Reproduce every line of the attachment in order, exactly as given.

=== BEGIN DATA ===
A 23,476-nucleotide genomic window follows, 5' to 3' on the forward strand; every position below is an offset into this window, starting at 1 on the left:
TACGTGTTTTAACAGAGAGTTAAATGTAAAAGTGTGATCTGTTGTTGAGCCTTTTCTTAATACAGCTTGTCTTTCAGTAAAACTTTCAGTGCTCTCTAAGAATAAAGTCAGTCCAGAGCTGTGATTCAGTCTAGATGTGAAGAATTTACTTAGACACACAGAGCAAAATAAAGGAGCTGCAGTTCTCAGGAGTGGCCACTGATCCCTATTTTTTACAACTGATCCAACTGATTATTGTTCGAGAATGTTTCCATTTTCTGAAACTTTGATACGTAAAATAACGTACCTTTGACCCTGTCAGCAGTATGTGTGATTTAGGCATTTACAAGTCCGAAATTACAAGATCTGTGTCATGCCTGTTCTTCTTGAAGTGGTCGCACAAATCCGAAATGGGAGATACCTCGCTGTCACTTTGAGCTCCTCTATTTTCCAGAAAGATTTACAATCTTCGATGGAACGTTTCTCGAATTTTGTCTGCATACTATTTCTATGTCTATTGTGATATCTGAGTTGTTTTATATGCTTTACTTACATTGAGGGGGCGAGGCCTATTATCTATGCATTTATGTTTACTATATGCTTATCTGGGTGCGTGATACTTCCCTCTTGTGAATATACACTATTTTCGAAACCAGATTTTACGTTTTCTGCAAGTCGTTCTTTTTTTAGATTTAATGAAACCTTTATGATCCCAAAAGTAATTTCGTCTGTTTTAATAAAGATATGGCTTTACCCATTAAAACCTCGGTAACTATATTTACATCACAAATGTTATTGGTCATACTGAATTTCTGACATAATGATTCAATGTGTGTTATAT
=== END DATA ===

A 23,476-nucleotide genomic window follows, 5' to 3' on the forward strand; every position below is an offset into this window, starting at 1 on the left:
TACGTGTTTTAACAGAGAGTTAAATGTAAAAGTGTGATCTGTTGTTGAGCCTTTTCTTAATACAGCTTGTCTTTCAGTAAAACTTTCAGTGCTCTCTAAGAATAAAGTCAGTCCAGAGCTGTGATTCAGTCTAGATGTGAAGAATTTACTTAGACACACAGAGCAAAATAAAGGAGCTGCAGTTCTCAGGAGTGGCCACTGATCCCTATTTTTTACAACTGATCCAACTGATTATTGTTCGAGAATGTTTCCATTTTCTGAAACTTTGATACGTAAAATAACGTACCTTTGACCCTGTCAGCAGTATGTGTGATTTAGGCATTTACAAGTCCGAAATTACAAGATCTGTGTCATGCCTGTTCTTCTTGAAGTGGTCGCACAAATCCGAAATGGGAGATACCTCGCTGTCACTTTGAGCTCCTCTATTTTCCAGAAAGATTTACAATCTTCGATGGAACGTTTCTCGAATTTTGTCTGCATACTATTTCTATGTCTATTGTGATATCTGAGTTGTTTTATATGCTTTACTTACATTGAGGGGGCGAGGCCTATTATCTATGCATTTATGTTTACTATATGCTTATCTGGGTGCGTGATACTTCCCTCTTGTGAATATACACTATTTTCGAAACCAGATTTTACGTTTTCTGCAAGTCGTTCTTTTTTTAGATTTAATGAAACCTTTATGATCCCAAAAGTAATTTCGTCTGTTTTAATAAAGATATGGCTTTACCCATTAAAACCTCGGTAACTATATTTACATCACAAATGTTATTGGTCATACTGAATTTCTGACATAATGATTCAATGTGTGTTATAT